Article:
Updated: March 14, 2015 12:16:59 am
By Rohini Somanathan and Anders Kjelsrud
Given indicators that the government is considering moving to cash transfers and replacing the public distribution system (PDS), and the release of the Shanta Kumar Committee report, the debate on how best to provide food security has been rekindled. The report has a careful analysis of the sources of inefficiency at various stages of the procurement, storage and distribution system. Especially heartening is the admission that the Food Corporation of India (FCI) is an anachronistic institution that must be trimmed and transformed. It was set up in the mid-1960s, when food aid formed half of the national wheat production and foreign exchange reserves were insufficient to pay for imports in the absence of aid. Household food security was impossible if farmers were not provided with incentives to raise production. We live in a different world today. India is the world’s largest rice exporter and the cost of procuring and storing unreasonably high stocks by the FCI fuels inflation instead of containing it.
Many of the committee’s suggestions on how to rationalise the system are welcome. These include the active decentralisation of procurement and distribution to the state level, improved warehousing facilities and limits on procurement based on the needs of the food security act to avoid stockpiling. There is painstaking detail on possible improvements, many of which can be implemented easily and immediately — lowering labour costs through fewer employees, tying prices for items sold through the PDS to inflation and procurement prices, electronic lists of beneficiaries, ears on gunny bags rather than hooks to avoid wastage through torn bags and methods for controlling quality.
The report reflects a much better understanding of procurement than that of distribution. Some of the critical and most publicised statistics relating to the PDS in the report are dubious and the policy conclusions based on them, suspect. The widely cited estimate of PDS leakages of 47 per cent is an important example. A common procedure to estimate grain diversion is to compare estimates of mean consumption of subsidised grains from household surveys with offtake figures (the quantity each state receives from the FCI). The two sets of figures should, in principle, match up, so the difference between them can be used as a measure of leakage. The committee uses leakage computations taken from a recent paper by Ashok Gulati, one of the members of the committee. These figures, based on the recent National Sample Survey (NSS), grossly underestimate the purchase of foodgrains from the PDS. They use the average consumption of PDS grains across all households multiplied by the number of ration cardholders. But they should have either used average consumption only across cardholders or multiplied the average across all households by the population of households, rather than by only those with cards. To illustrate the problem, suppose that six out of 10 households each receives 20 kg of wheat. The average for the 10 households is 12 kg, and if this is multiplied by the six families getting it, we would get 72 kg and a leakage estimate of 40 per cent, even when leakages are zero.
It is no wonder that the report considers the PDS broken and recommends its gradual replacement by cash transfers.
Independent studies of PDS efficacy in recent years provide a more encouraging picture. Historically, it was richer states like Tamil Nadu and Kerala that had the best coverage, while households in poorer states had more limited access. This is now changing because of significant improvements in Chhattisgarh, Odisha and Bihar. In 2004-05, only 2 per cent of households in Bihar used the PDS. By 2011-12, this had increased to 43 per cent, according to NSS data. While the report claims two-thirds leakages in Bihar, one-third in Odisha and zero in Chhattisgarh, our estimates are between 10 and 20 per cent for the first two cases and about 2 per cent for the third. Household surveys in Bihar roughly match these aggregate numbers. In our survey of 2,000 families from 40 villages across Bihar, households consumed about 20 kg of grains per month, as compared to their entitlement of 25 kg. Another recent survey in Bihar by Hemanshu Kumar, focusing on Dalit households, finds the same pattern. Dismantling the entire PDS, as it finally is about to make a real difference in some of the poorest places in India, may not be such a good idea.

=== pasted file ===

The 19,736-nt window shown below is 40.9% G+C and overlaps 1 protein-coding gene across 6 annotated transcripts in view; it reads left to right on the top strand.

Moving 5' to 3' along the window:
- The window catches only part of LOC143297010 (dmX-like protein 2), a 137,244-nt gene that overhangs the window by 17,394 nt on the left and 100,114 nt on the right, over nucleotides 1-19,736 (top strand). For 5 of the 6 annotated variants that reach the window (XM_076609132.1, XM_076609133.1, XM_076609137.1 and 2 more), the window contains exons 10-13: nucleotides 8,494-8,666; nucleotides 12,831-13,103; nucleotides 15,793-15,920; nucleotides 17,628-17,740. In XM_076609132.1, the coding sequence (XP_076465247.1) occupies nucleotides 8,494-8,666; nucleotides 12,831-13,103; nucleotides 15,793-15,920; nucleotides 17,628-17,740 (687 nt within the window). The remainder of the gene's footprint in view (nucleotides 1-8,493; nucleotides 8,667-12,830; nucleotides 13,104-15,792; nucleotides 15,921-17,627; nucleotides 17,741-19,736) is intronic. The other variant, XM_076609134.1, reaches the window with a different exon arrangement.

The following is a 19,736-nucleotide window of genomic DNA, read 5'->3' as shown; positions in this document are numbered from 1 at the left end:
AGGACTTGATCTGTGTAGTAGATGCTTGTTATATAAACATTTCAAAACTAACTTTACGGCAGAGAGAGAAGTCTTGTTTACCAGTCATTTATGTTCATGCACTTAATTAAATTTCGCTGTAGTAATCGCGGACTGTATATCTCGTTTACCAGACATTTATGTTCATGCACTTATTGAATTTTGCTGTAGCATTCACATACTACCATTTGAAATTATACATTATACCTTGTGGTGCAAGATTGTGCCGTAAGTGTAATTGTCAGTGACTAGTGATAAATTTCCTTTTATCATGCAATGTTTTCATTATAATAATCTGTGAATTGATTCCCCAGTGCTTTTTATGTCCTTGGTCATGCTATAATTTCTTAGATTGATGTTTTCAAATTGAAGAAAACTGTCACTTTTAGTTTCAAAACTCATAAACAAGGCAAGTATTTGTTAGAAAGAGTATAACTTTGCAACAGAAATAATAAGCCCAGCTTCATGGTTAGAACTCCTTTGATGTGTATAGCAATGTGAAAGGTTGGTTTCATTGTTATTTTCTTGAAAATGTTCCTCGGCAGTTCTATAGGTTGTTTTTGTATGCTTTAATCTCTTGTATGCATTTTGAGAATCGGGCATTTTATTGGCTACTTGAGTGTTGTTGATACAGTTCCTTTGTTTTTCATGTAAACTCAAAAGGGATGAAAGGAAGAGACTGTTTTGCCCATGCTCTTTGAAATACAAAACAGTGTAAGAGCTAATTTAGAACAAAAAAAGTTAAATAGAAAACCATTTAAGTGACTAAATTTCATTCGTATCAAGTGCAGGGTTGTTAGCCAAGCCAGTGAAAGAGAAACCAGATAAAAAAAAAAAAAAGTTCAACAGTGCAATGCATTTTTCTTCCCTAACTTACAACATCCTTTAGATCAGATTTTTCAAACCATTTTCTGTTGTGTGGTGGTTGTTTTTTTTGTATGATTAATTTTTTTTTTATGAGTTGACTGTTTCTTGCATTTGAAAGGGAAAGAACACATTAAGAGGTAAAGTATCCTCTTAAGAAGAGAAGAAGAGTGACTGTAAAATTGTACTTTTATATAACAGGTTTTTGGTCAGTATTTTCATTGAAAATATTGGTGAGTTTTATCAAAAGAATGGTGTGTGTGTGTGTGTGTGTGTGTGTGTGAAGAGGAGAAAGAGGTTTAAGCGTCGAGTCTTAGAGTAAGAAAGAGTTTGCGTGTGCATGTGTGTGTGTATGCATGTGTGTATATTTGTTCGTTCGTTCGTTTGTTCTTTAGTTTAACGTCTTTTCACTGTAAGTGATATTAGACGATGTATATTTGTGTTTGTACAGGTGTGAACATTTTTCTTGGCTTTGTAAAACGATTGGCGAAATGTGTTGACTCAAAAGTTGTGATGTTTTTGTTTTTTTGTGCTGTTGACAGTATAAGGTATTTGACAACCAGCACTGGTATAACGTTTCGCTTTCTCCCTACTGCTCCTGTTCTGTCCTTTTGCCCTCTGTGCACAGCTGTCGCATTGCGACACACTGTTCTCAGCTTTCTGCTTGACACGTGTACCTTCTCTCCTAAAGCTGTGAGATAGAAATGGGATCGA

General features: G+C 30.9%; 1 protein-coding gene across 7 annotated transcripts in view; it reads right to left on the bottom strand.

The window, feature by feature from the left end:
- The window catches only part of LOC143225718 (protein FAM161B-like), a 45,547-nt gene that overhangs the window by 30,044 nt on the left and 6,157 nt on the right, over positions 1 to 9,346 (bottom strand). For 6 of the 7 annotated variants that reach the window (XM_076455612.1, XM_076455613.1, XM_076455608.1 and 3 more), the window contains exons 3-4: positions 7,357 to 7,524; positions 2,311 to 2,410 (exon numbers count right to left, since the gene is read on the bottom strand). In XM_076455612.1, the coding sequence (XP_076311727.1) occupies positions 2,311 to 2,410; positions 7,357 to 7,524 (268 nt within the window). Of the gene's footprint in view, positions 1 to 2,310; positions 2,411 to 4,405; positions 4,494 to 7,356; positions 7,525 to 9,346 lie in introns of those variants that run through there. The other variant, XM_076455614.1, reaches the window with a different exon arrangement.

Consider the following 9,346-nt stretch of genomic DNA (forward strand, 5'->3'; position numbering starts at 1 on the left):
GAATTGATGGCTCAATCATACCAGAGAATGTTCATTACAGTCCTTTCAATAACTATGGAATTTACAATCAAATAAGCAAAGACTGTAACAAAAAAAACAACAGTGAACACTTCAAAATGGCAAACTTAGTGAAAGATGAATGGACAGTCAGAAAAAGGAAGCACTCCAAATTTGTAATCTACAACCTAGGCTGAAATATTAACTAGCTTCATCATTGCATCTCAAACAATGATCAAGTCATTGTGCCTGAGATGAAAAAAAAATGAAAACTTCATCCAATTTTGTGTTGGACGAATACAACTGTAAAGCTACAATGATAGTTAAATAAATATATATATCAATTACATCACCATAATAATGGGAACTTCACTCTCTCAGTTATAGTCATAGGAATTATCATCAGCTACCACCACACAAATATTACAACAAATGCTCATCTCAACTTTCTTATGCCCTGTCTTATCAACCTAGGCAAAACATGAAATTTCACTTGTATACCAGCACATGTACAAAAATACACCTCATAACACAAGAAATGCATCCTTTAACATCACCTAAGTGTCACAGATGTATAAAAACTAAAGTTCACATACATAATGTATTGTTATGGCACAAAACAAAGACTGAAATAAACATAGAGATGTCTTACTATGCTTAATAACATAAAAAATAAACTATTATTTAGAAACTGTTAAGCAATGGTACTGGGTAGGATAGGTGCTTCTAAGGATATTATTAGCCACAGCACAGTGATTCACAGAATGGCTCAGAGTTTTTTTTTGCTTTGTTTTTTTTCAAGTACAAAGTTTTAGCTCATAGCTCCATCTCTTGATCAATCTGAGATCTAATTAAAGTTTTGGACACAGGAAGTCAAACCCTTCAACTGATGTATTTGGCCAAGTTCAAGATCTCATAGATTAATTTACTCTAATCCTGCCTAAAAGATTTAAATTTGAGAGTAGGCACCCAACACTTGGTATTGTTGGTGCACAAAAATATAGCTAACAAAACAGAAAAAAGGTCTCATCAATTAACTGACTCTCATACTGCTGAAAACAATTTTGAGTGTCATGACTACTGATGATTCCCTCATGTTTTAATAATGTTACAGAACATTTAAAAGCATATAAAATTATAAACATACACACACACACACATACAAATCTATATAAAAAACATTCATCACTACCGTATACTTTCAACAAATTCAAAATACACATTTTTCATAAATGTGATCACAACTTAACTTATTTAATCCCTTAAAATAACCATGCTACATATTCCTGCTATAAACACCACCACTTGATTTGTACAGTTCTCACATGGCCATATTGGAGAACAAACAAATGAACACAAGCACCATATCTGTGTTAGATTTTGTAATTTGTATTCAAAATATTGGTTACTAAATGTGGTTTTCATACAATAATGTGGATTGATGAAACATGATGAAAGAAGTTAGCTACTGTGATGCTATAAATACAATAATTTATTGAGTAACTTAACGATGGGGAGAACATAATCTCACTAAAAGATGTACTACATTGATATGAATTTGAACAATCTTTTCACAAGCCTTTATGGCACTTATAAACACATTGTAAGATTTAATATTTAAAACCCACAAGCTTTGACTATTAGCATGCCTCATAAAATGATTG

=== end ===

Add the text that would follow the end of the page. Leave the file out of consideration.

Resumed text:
The committee recommends a gradual move to cash transfers based on faulty leakage figures and probably also because many economists have argued that transfers equivalent to the amount spent on the PDS can raise welfare by reducing wastage and aligning food purchases to preferences. We believe that the opposition of cash and kind in this debate is not right. We should, of course, assess the costs and benefits of government programmes, reform and perhaps even dismantle those that function poorly. But can we decide that the PDS does not function well enough for us to maintain it without replacing it with a cash alternative? Should we transfer cash equivalents to the amounts spent on public schools? And hospitals? If we believe cash transfers are feasible given financial constraints, we should implement them without going through each budgetary head, computing a cash equivalent and then trying to decide how to transfer while keeping the programme in place.
Somanathan is professor of economics, Delhi School of Economics and lead academic of the International Growth Centre’s Bihar programme. Kjelsrud is research fellow, department of economics, University of Oslo
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